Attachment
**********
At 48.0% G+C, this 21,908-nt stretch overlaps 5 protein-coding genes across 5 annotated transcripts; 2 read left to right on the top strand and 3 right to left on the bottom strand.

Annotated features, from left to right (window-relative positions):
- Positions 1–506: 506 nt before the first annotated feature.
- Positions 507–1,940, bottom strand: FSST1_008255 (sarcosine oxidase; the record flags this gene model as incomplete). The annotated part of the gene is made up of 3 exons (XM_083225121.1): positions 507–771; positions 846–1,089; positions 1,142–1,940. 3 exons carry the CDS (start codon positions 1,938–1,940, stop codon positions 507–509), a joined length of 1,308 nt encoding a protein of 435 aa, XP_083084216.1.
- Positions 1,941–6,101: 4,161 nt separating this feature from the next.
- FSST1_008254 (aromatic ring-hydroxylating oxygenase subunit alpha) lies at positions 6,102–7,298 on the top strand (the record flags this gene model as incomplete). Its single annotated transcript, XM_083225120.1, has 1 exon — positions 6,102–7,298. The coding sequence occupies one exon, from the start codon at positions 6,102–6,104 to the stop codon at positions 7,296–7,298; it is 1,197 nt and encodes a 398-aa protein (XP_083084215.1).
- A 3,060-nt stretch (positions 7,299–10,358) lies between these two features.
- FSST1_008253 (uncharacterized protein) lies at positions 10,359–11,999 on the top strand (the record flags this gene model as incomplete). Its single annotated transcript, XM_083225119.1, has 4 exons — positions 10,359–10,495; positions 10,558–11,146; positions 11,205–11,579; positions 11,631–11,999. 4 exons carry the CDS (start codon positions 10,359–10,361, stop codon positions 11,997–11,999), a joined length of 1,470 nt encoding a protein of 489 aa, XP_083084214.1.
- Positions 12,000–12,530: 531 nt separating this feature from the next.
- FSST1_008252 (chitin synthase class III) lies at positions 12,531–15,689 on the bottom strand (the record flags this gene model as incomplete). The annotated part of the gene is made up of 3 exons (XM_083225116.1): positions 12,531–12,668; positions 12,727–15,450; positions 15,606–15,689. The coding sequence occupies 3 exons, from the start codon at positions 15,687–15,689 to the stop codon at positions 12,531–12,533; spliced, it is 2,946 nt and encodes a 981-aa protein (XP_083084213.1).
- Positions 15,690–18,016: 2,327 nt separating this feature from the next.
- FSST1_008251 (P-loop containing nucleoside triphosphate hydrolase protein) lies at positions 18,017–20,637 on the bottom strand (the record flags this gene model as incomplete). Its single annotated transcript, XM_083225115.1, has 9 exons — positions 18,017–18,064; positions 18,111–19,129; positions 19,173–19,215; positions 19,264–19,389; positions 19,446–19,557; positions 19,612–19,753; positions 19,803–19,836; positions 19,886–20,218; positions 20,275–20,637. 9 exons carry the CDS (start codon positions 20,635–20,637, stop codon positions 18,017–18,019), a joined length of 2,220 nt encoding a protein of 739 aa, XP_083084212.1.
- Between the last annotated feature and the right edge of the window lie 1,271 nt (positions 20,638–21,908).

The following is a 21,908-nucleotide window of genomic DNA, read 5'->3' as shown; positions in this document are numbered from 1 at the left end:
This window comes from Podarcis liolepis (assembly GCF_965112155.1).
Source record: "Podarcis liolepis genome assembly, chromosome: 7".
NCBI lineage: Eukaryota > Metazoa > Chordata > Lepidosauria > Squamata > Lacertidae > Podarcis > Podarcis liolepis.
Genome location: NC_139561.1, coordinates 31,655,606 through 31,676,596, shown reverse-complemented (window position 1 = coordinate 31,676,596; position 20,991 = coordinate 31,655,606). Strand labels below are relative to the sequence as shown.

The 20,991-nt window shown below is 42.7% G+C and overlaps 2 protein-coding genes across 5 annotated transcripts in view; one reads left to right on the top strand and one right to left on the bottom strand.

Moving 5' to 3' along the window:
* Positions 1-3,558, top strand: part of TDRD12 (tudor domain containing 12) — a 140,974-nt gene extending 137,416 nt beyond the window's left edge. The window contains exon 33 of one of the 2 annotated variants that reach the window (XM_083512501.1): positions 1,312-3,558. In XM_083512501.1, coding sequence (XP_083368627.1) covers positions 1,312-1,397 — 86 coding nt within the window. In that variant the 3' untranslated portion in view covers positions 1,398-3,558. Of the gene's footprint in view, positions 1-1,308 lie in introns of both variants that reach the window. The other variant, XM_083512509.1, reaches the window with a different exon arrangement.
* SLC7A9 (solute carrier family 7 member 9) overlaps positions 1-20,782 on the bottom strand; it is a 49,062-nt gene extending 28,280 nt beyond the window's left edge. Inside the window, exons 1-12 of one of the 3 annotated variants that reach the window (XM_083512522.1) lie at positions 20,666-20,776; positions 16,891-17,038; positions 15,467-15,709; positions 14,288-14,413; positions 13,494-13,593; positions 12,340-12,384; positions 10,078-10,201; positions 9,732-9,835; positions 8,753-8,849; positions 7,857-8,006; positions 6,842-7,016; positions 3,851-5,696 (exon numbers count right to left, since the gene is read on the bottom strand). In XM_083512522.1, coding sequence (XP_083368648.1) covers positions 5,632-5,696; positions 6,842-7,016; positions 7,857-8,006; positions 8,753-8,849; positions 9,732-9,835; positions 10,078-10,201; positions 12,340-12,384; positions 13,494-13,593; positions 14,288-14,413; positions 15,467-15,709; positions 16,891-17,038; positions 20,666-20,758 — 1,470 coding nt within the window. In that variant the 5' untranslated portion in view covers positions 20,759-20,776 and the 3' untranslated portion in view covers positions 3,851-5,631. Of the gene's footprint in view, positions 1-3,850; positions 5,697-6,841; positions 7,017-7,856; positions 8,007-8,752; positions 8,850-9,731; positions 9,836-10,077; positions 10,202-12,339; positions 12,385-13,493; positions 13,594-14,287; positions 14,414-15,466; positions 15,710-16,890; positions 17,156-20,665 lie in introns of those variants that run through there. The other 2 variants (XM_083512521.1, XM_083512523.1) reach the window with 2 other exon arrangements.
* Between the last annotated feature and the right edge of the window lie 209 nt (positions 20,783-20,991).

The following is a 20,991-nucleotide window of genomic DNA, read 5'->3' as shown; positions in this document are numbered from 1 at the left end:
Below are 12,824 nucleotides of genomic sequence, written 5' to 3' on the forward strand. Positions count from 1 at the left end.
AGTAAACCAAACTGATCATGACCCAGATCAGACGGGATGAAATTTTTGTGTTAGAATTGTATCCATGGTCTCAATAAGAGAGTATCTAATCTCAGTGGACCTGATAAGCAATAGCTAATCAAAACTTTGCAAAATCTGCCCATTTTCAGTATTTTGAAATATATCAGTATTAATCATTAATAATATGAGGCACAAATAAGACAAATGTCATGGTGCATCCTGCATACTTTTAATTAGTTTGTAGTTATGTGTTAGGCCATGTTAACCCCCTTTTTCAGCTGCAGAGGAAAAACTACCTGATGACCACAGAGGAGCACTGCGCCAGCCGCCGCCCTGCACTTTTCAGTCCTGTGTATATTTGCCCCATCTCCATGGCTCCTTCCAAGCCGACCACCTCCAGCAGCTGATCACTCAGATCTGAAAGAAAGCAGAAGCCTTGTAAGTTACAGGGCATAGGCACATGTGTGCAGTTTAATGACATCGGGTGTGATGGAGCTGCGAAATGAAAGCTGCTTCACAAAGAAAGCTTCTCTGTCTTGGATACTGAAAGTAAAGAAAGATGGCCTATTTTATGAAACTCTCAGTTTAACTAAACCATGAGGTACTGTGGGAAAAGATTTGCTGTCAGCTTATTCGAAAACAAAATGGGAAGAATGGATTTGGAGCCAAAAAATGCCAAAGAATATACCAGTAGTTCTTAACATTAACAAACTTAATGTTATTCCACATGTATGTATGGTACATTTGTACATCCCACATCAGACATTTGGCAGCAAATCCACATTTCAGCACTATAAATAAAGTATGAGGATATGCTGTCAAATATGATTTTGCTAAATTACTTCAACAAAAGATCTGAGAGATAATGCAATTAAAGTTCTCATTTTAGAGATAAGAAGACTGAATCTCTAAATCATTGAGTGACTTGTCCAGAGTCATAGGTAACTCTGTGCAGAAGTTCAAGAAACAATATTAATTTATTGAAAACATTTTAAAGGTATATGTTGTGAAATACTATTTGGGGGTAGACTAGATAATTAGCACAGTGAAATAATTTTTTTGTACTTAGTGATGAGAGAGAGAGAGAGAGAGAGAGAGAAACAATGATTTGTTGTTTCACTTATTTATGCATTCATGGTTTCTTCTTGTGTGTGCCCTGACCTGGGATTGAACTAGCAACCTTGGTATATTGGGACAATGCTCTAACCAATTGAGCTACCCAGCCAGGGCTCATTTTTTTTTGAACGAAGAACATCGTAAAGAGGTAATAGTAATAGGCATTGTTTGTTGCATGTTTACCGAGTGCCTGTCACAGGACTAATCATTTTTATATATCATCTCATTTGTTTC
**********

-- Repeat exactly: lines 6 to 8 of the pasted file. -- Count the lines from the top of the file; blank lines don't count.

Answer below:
- FSST1_008254 (aromatic ring-hydroxylating oxygenase subunit alpha) lies at positions 6,102–7,298 on the top strand (the record flags this gene model as incomplete). Its single annotated transcript, XM_083225120.1, has 1 exon — positions 6,102–7,298. The coding sequence occupies one exon, from the start codon at positions 6,102–6,104 to the stop codon at positions 7,296–7,298; it is 1,197 nt and encodes a 398-aa protein (XP_083084215.1).
- A 3,060-nt stretch (positions 7,299–10,358) lies between these two features.
- FSST1_008253 (uncharacterized protein) lies at positions 10,359–11,999 on the top strand (the record flags this gene model as incomplete). Its single annotated transcript, XM_083225119.1, has 4 exons — positions 10,359–10,495; positions 10,558–11,146; positions 11,205–11,579; positions 11,631–11,999. 4 exons carry the CDS (start codon positions 10,359–10,361, stop codon positions 11,997–11,999), a joined length of 1,470 nt encoding a protein of 489 aa, XP_083084214.1.